To put Oceansat-2 and 6 nano satellites in orbit
CHENNAI: With the 48-hour countdown proceeding smoothly, a Polar Satellite Launch Vehicle (PSLV-C14) is all set to lift off from Sriharikota at 11.51 a.m. on Wednesday. It will put India’s Oceansat-2 and six foreign nano satellites in orbit.
“Everything is okay so far. Things are working as per plan,” said M.Y.S. Prasad, Range Operations Director for the mission.
“We started the countdown at 9 a.m. on Monday. We keep a couple of hours as reserve.” The filling of the rocket’s fourth stage with liquid fuel was over and that of the second stage began on Tuesday evening, said Dr. Prasad, who is also Associate Director, Satish Dhawan Space Centre, Sriharikota.
Indian Space Research Organisation spokesman S. Satish said: “The weather is benign. The countdown operations are progressing satisfactorily. The launch will take place between 11.51 a.m. and 12.06 p.m. on Wednesday.”
The PSLV is powered by liquid fuel in the second and fourth stages and by solid fuel in the first and third stages. The PSLV-C14 is a core-alone version, which does not have six booster rockets strapped to the first stage as in the standard version.
The four stages of the 44-metre tall PSLV-C14, weighing 230 tonnes, were stacked up in a gigantic structure called the Mobile Service Tower (MST) in the first launch pad on the shores of the Bay of Bengal.
A few hours before ignition, the MST, which weighs 3,200 tonnes, will roll slowly to its parking place on 32 wheels, eight in each corner, on a twin rail track. The PSLV-C14 will then stand majestically on its launch pedestal.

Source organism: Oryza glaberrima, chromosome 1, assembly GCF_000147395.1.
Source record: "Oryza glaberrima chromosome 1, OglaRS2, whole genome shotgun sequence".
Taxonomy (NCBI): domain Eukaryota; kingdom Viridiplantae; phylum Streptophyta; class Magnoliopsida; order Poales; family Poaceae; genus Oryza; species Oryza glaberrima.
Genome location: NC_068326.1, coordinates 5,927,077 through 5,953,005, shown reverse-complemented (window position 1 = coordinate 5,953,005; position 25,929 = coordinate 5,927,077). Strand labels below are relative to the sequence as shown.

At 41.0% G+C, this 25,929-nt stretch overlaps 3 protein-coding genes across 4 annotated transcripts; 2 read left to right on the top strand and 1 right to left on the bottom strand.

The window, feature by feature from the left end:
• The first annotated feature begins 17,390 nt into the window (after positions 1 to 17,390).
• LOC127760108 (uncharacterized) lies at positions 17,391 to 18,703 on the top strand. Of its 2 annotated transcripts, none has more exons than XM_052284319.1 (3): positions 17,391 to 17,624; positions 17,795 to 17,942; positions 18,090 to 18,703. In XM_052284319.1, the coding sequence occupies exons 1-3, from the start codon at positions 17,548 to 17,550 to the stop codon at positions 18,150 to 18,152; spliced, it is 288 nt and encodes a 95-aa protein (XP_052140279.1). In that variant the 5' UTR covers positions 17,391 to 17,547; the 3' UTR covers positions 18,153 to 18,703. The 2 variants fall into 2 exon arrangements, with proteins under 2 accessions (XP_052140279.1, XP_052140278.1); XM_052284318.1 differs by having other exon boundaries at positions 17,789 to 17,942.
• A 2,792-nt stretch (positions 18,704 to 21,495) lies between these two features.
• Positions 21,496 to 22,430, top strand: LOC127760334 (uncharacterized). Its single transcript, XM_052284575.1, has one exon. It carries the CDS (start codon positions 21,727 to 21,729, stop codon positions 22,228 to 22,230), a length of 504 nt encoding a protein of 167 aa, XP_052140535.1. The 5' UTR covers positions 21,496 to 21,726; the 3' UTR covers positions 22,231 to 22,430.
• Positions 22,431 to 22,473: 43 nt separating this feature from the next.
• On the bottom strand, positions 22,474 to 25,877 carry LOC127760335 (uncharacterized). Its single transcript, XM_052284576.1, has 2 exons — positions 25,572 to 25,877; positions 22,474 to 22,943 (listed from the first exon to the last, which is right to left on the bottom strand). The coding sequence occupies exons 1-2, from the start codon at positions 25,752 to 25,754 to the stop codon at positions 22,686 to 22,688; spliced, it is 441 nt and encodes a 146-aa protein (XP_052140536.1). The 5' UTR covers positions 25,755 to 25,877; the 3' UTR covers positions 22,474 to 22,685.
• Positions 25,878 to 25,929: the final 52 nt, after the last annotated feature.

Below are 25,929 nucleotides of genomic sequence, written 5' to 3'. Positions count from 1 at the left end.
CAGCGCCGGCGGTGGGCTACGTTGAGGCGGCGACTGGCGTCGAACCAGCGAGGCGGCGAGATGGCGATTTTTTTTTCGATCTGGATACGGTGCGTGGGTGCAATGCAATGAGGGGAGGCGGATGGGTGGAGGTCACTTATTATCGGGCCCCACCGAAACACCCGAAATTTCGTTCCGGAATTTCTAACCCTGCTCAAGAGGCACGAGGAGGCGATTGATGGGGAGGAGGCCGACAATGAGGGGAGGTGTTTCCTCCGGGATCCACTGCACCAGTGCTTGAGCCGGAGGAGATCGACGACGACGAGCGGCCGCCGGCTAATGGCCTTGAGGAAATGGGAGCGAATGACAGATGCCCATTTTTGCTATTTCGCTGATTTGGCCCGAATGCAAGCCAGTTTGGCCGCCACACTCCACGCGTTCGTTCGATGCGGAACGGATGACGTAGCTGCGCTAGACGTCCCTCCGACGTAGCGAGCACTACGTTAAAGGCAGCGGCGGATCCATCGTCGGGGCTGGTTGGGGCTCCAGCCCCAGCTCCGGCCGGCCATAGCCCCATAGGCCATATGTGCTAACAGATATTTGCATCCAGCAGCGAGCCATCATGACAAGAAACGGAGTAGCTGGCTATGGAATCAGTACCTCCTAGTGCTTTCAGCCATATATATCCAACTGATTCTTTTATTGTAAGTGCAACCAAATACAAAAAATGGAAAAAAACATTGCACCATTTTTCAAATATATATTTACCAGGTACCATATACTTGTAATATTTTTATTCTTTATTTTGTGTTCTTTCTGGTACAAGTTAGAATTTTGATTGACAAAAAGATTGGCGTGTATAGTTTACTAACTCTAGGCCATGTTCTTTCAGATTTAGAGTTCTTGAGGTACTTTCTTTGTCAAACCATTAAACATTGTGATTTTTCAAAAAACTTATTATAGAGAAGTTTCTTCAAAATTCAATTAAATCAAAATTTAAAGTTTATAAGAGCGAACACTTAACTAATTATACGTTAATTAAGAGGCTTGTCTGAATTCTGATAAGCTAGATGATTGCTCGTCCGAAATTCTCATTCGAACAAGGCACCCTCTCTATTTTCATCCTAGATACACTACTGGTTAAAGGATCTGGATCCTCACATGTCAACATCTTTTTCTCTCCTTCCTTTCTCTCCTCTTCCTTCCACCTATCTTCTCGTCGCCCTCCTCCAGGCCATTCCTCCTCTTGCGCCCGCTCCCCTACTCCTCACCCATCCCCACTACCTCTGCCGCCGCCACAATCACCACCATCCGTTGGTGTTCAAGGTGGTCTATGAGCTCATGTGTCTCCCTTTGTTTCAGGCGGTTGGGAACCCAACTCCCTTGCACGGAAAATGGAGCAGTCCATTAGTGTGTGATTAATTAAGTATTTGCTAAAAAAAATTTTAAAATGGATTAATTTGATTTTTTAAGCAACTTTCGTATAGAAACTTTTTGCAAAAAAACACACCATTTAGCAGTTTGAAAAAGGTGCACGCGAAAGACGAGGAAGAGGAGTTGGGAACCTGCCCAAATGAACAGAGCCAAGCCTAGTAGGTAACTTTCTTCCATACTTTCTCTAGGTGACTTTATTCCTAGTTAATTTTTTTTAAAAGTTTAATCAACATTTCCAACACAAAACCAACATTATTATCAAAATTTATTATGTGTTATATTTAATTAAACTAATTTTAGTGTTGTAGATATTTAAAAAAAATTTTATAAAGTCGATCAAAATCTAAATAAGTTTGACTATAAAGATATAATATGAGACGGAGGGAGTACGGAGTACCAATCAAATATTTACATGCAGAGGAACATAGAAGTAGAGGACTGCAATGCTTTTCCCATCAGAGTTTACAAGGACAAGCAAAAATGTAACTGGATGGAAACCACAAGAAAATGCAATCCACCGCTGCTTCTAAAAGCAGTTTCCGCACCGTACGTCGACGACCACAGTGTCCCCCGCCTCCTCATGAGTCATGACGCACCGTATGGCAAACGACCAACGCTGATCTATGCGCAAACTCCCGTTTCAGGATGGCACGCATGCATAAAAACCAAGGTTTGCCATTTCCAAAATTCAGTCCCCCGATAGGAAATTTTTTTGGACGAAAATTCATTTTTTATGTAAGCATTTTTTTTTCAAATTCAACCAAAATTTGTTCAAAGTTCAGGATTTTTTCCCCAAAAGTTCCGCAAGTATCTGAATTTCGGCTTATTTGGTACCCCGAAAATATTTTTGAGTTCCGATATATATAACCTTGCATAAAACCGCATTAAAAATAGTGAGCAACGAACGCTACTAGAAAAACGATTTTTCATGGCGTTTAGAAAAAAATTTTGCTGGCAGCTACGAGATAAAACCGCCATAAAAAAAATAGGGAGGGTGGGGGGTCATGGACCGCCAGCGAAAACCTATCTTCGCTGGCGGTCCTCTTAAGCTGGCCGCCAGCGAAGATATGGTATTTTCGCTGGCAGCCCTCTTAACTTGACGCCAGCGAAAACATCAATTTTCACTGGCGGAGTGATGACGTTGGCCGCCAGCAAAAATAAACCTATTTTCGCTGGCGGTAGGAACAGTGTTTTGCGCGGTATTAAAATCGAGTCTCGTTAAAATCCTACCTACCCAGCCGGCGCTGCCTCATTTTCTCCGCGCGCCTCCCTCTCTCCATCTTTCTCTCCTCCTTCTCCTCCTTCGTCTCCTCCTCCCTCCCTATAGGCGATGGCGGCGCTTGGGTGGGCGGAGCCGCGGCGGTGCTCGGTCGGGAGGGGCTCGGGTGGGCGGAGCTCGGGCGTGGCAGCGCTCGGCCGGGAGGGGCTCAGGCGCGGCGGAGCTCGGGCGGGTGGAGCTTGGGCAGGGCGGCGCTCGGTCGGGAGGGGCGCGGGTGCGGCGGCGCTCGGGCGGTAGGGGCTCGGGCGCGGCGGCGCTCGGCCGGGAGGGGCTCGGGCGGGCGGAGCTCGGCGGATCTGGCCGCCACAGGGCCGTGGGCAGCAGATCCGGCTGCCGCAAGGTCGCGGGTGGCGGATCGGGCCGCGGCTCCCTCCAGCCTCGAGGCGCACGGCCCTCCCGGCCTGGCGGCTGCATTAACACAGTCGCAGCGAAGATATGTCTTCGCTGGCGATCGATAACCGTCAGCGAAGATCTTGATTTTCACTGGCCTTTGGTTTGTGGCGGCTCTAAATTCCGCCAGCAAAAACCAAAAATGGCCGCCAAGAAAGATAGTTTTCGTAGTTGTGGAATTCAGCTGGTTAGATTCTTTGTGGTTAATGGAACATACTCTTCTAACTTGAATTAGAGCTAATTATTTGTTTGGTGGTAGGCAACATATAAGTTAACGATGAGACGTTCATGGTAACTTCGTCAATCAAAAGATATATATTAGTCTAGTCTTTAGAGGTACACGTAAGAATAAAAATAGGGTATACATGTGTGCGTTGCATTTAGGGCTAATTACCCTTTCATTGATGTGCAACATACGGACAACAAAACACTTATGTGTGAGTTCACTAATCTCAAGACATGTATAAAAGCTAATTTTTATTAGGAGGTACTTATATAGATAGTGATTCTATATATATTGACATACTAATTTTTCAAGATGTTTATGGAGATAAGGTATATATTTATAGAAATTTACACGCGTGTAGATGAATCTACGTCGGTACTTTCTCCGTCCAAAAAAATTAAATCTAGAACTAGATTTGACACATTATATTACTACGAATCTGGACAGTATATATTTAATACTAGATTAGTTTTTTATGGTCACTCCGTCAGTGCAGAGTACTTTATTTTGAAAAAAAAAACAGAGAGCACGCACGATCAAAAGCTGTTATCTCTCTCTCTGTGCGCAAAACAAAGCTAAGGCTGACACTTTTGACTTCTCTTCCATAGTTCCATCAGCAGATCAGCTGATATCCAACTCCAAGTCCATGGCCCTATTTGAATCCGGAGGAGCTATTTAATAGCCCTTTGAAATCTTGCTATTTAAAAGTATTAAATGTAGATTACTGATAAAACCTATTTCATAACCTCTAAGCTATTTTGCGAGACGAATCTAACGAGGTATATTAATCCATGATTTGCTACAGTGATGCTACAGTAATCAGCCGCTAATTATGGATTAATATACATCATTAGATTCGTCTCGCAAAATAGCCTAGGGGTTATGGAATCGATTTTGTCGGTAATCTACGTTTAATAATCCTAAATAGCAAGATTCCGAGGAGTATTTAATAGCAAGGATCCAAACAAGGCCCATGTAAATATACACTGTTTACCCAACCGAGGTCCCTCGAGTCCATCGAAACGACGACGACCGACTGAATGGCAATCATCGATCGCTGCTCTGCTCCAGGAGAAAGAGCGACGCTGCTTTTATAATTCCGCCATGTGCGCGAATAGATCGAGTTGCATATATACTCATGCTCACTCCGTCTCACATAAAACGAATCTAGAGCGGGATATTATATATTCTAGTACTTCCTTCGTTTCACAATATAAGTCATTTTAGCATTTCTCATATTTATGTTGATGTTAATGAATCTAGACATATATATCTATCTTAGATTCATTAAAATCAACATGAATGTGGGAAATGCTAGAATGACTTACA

While the Oceansat-2 weighs 960 kg, four of the nano satellites, Cubesat-1, 2, 3 and 4, weigh one kg each. Rubinsat 9.1 and 9.2 weigh 8 kg each. The fourth stage will put all of them in orbit at an altitude of 720 km.
The Oceansat-2 will fly out first, followed by the four Cubesats. The Rubinsats will remain permanently attached to the rockets’ fourth stage. This means the fourth stage will go into orbit.
The Oceansat-2 has three payloads: an ocean colour monitor, a scatterometer and a Radio Occultation Sounder for Atmospheric Studies from Italy. They will help to study the oceans’ colour, probe the important role played by the oceans in shaping the earth’s climate, research the interaction of the oceans with the atmosphere and estimate the water vapour content in the atmosphere.
The satellite will also help to identify schools of fish, predict the onset of monsoons and monitor coastal water pollution.
The six nano satellites, built by universities in Europe, will test innovative spacecraft technologies.
Vice-President Hamid Ansari will witness the launch.